Submitted to: Remote Sensing of Environment
Publication Type: Peer reviewed journal
Publication Acceptance Date: 4/29/2005
Publication Date: 7/31/2006
Citation: Bindlish, R., Jackson, T.J., Gasiewski, A., Klein, M., Njoku, E. 2006. Polarimetric scanning radiometer C and X band microwave observations during SMEX02. Remote Sensing of Environment. 103:127-139. Interpretive Summary: The effects of dense agricultural crop conditions on soil moisture retrieval using passive microwave remote sensing were evaluated using ground, aircraft and satellite observations as part of a large scale field campaign in Iowa (SMEX02). The measurement of soil moisture is important for understanding the global hydrologic cycle and its effect on weather and climate. Soil moisture has been difficult variable to measure on a consistent and spatially comprehensive basis in part due to its large spatial and temporal variability. Field campaigns and aircraft observations play an important role in developing and validating algorithms. In SMEX02, aircraft observations were collected using a new version of the Polarimetric Scanning Radiometer (PSR) that provided high spatial resolution measurements at the same low microwave frequencies used by the Advanced Microwave Scanning Radiometer (AMSR-E) on the NASA Aqua satellite. Some of the AMSR-E measurement channels were contaminated with anthropogenic radio frequency interference, which made comparison to the PSR invalid. Aircraft data along with ancillary data were used in a retrieval algorithm to map soil moisture. These soil moisture products provide a validation of the AMSR retrievals and suggest that for vegetation conditions typical of the SMEX02 region that the soil moisture retrieval algorithm can be applied with confidence, however, they also clearly show that vegetation is a very significant factor when interpreting C-band brightness temperatures for soil moisture. These results contribute to the accuracy and reliability of the soil moisture retrievals, which should lead to increased acceptance of the soil moisture products in applications involving hydrology and agriculture.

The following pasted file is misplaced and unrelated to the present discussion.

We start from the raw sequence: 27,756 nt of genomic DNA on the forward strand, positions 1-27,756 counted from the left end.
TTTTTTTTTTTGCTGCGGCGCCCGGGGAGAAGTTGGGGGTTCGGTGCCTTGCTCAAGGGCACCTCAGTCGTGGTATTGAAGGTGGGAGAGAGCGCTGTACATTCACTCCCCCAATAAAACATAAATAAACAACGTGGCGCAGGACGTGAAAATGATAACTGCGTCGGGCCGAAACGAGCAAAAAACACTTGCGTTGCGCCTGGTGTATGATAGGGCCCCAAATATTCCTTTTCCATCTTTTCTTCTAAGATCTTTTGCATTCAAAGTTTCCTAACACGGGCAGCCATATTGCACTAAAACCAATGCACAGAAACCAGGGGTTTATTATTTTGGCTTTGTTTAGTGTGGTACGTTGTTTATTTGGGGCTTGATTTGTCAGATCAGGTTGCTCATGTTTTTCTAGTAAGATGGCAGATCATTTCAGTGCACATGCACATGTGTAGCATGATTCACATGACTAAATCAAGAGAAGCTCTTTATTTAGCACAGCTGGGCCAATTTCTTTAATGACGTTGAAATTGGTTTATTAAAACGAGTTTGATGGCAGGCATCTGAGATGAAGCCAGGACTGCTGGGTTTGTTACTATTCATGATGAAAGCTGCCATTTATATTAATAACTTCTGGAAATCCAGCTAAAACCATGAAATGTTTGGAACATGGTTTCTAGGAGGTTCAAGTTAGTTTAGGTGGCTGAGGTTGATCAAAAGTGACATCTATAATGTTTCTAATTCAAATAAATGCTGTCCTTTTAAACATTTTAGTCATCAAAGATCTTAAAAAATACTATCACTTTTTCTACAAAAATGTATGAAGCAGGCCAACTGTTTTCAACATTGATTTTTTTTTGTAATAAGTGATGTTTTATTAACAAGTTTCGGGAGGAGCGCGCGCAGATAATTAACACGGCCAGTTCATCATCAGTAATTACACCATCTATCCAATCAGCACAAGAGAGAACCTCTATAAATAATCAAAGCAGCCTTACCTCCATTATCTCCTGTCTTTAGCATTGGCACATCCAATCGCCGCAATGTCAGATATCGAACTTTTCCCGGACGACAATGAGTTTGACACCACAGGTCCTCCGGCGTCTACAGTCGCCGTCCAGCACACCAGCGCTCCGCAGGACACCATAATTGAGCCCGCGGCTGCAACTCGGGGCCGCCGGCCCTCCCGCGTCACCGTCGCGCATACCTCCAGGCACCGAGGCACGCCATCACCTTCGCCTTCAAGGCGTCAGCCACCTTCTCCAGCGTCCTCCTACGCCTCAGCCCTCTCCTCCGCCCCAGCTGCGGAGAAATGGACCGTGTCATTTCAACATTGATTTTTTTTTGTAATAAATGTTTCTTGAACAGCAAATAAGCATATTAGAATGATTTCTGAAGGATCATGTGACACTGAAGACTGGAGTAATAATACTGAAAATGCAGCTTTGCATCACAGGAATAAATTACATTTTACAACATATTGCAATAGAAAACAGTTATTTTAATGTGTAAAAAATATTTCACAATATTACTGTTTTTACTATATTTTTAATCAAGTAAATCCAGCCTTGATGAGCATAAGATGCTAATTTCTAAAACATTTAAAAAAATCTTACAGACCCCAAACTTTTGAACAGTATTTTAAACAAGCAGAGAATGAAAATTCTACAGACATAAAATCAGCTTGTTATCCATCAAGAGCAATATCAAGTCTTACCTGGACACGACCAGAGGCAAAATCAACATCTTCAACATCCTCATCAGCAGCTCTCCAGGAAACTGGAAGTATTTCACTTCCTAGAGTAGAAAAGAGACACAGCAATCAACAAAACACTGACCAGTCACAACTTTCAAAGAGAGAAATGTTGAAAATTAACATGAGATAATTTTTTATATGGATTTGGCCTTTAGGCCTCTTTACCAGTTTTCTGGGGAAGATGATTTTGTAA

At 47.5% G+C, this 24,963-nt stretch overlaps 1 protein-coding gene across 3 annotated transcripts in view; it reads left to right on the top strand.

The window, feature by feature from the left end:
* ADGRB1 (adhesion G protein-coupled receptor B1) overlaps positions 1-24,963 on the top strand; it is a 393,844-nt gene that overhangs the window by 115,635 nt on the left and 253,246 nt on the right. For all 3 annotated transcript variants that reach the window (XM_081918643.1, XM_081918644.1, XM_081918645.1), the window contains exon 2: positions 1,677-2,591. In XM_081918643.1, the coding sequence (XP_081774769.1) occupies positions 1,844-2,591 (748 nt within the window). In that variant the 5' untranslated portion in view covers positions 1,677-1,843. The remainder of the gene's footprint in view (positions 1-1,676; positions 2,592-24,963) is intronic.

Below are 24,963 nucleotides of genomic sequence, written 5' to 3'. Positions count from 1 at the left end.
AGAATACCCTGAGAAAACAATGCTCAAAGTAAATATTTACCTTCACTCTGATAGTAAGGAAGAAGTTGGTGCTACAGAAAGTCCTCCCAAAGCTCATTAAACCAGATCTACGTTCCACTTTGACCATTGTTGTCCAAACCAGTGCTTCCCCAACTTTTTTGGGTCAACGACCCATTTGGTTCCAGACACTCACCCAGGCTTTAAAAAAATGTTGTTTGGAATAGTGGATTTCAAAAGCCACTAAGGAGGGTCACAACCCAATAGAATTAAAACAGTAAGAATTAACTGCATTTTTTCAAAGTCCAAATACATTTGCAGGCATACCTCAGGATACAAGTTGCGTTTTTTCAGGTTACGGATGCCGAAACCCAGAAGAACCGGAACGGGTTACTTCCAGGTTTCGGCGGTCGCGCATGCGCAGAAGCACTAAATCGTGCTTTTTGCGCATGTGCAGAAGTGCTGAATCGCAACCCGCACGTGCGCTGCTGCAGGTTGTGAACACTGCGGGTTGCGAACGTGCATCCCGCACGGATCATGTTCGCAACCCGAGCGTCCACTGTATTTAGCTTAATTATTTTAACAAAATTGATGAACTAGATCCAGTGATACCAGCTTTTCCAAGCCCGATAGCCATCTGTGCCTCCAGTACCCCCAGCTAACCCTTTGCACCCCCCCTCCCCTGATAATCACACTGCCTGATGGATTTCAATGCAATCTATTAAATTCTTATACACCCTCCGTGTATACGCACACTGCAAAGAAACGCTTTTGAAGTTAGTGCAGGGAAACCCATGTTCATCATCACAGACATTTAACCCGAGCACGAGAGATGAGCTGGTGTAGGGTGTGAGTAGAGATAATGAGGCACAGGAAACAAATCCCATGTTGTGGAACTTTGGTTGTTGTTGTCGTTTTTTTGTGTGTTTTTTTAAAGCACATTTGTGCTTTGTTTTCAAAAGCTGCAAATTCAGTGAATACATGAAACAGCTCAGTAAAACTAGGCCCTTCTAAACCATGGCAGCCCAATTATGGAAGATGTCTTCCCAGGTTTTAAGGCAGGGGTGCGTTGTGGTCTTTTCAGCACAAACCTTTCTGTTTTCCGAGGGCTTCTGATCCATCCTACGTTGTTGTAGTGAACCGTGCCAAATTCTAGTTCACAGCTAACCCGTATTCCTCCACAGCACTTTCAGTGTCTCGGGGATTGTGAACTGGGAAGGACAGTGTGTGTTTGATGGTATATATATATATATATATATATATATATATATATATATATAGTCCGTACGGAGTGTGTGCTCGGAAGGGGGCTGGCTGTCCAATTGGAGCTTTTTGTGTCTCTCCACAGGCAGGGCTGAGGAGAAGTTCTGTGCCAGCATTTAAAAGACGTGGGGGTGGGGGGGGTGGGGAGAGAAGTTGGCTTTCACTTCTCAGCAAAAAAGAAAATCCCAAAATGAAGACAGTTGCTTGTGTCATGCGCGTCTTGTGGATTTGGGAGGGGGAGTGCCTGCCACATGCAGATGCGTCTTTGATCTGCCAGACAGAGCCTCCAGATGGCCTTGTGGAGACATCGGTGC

Technical Abstract: Field experiments (SMEX02) were conducted to evaluate the effects of dense agricultural crop conditions on soil moisture retrieval using passive microwave remote sensing. Aircraft observations were collected using a new version of the Polarimetric Scanning Radiometer (PSR) that provided four C band and four X band frequencies. Observations were also available from the Aqua satellite Advanced Microwave Scanning Radiometer (AMSR) at these same frequencies. SMEX02 was conducted over a three-week period during the summer near Ames, Iowa. Corn and soybeans dominate the region. During the study period the corn was approaching it's peak water content state and the soybeans were at the mid point of the growth cycle. Aircraft observations are compared to ground observations and models to develop appropriate parameterizations to describe the effects of corn and soybeans on soil moisture retrieval are developed. Multiple altitude aircraft brightness temperatures were compared to AMSR-E observations to understand brightness temperature scaling and provide validation. The X-band observations from the two sensors were in reasonable agreement. The AMSR-E C-band observations were contaminated with anthropogenic RFI, which made comparison to the PSR invalid Aircraft data along with ancillary data were used in a retrieval algorithm to map soil moisture. The PSR estimated soil moisture retrievals on a field-by-field comparison had a standard error of estimate of 5.5%. The overall error reduced when high altitude soil moisture estimates were aggregated to 25 km resolution (same as AMSR-E EASE grid product resolution) (SEE ~ 2.85%). These soil moisture products provide a validation of the AMSR retrievals. PSR/CX soil moisture images show spatial and temporal patterns consistent with meteorological and soil conditions. The dynamic range of the PSR/CX observations indicates that reasonable soil moisture estimates can be obtained from AMSR, even in areas of high vegetation biomass content.